Ibleam

IBLEAM (ĭb'lē-ăm, Heb. yivie‘ām). A town in the territory of Issachar, given to the tribe of Manasseh (Josh.17.11). The inhabitants, however, were not driven out and continued to live in the land (Judg.1.27). Ahaziah, king of Judah, was killed near there when he fled from Jehu (2Kgs.9.27). Zechariah, king of Israel, was killed there (2Kgs.15.10, see niv footnote). It is generally identified with Bileam, a town of Manasseh given to the Levites (1Chr.6.70). Ruins of the town remain.


IBLEAM ĭb’ lĭ əm (יִבְלְעָם). The Canaanite town (Judg 1:27) in the southern point of Jezreel Valley proper, guarding one of the four or five passes on the Via Maris from the Sharon Plain. The name would appear to be an atronymic and is attested already in the 15th cent. b.c. by Thutmose III’s list of 119 Canaanite towns, of which No. 43 is Ybr’m, Ibleam. The perplexing reference in Joshua 17:11 that Manasseh had “in Issachar and in Asher...Ibleam” has been cleared up by Y. Kaufmann. The text should not be tr. in Issachar and in Asher, but beside, or along, or to the border of these other two tribes.

Ahaziah, king of Judah, was slain by Jehu when he fled by chariot at the ascent of Gur, which is near Ibleam (2 Kings 9:27). In 2 Kings 15:10, some would correct the awkward “before the people” to “in Ibleam,” on the basis of the LXX text of Lagardiana, thus making Ibleam infamous again as the site of Shallum’s assassination of the king of Israel, Zechariah.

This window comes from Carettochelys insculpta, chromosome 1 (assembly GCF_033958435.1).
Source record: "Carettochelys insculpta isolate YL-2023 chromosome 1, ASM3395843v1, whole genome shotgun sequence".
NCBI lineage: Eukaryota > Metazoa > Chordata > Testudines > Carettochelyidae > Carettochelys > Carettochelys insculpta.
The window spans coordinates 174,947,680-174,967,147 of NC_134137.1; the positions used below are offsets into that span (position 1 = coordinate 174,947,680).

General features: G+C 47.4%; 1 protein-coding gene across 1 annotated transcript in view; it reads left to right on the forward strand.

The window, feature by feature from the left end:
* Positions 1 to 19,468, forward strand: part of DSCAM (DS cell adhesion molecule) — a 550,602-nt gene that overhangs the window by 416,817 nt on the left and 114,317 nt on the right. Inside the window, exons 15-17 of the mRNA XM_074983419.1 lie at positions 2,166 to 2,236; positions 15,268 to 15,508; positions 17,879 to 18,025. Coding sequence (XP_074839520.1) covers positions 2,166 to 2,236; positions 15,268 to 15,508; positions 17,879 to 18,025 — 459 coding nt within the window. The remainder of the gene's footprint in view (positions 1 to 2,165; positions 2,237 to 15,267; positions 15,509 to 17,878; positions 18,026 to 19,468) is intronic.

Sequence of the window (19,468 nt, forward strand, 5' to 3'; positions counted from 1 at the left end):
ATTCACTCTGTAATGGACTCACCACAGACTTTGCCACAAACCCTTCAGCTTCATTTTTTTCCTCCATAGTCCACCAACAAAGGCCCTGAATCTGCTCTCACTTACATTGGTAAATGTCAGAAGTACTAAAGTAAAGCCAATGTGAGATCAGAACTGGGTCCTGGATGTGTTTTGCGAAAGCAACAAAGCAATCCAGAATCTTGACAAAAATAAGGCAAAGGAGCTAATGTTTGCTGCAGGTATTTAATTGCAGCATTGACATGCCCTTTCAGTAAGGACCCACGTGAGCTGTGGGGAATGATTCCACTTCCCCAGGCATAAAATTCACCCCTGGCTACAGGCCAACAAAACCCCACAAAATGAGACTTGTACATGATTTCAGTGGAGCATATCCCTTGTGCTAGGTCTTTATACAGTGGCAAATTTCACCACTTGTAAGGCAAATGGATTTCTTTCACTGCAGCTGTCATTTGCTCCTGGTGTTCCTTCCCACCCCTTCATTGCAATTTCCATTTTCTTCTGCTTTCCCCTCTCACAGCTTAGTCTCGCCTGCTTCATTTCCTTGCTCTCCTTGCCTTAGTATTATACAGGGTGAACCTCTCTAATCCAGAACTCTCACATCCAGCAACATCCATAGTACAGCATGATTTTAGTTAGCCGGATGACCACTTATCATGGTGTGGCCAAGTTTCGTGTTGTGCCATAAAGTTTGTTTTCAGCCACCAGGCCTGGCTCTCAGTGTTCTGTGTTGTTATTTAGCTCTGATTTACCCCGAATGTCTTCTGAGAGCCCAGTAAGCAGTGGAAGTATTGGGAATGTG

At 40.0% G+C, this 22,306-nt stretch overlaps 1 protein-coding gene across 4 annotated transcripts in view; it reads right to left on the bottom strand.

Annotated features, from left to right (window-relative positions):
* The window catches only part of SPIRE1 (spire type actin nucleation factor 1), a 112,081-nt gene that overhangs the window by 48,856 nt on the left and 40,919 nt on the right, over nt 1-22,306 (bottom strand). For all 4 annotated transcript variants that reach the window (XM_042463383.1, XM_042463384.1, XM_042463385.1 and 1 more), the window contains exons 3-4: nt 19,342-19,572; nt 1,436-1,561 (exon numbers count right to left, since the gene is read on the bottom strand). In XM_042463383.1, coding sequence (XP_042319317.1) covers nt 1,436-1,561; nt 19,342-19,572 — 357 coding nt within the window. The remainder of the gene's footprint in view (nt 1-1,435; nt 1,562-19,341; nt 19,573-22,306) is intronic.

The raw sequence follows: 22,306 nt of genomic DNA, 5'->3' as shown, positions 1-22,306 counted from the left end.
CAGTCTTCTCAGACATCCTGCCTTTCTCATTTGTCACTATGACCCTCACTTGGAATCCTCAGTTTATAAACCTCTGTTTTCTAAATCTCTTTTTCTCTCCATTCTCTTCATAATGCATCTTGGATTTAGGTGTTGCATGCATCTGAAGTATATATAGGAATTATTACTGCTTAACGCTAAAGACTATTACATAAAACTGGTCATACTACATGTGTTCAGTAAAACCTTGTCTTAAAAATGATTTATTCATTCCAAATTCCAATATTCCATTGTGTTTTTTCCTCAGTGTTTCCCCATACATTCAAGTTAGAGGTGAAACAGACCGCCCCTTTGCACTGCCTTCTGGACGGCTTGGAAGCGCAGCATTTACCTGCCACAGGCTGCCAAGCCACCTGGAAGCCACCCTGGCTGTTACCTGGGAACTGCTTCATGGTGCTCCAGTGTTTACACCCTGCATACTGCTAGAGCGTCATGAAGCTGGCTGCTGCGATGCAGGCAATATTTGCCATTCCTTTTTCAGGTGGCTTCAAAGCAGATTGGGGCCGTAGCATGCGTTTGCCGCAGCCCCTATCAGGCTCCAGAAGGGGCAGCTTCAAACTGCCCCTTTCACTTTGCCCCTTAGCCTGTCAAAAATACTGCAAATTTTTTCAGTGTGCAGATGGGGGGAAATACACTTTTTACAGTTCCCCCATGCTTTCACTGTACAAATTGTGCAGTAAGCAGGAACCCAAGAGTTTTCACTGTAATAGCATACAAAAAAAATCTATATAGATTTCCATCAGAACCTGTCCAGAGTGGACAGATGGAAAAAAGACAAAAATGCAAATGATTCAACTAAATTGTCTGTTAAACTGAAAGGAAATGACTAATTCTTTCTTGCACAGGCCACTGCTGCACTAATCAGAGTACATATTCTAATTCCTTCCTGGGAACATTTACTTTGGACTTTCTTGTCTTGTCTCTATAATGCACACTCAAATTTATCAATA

It seems reasonable to take the 1 Chronicles 6:70 reference to the Levitical city “Bileam” as identical with Ibleam.

Modern Ibleam is Khirbet Bil ’ameh, N of Shechem and ten m. SE of Megiddo.

Bibliography

Y. Kaufman, The Biblical Account of the Conquest of Palestine (1953), 36-40; Y. Aharoni, The Land of the Bible (1967), 148, 269, 270.

International Standard Bible Encyclopedia (1915)

(yibhle`am); A town in the territory of Issachar which was assigned to Manasseh (Jos 17:11). This tribe, however, failed to expel the inhabitants, so the Canaanites continued to dwell in that land (Jud 1:27). It was on the route by which Ahaziah fled from Jehu. He was overtaken and mortally wounded "at the ascent of Gur, which is by Ibleam" (2Ki 9:27). The name appears as Bileam in 1Ch 6:70; and it probably corresponds to Belmen of Jth. It is now represented by the ruin of Bel`ameh on the West of the valley through which the road to the south runs, about half a mile from Jenin. In 2Ki 15:10, where it is said that Zechariah the son of Jeroboam was slain by Shallum "before the people," this last phrase, which is awkward in the Hebrew, should be amended to read "in Bileam." Possibly "Gath-rimmon" in Jos 21:25 is a clerical error for "Ibleam."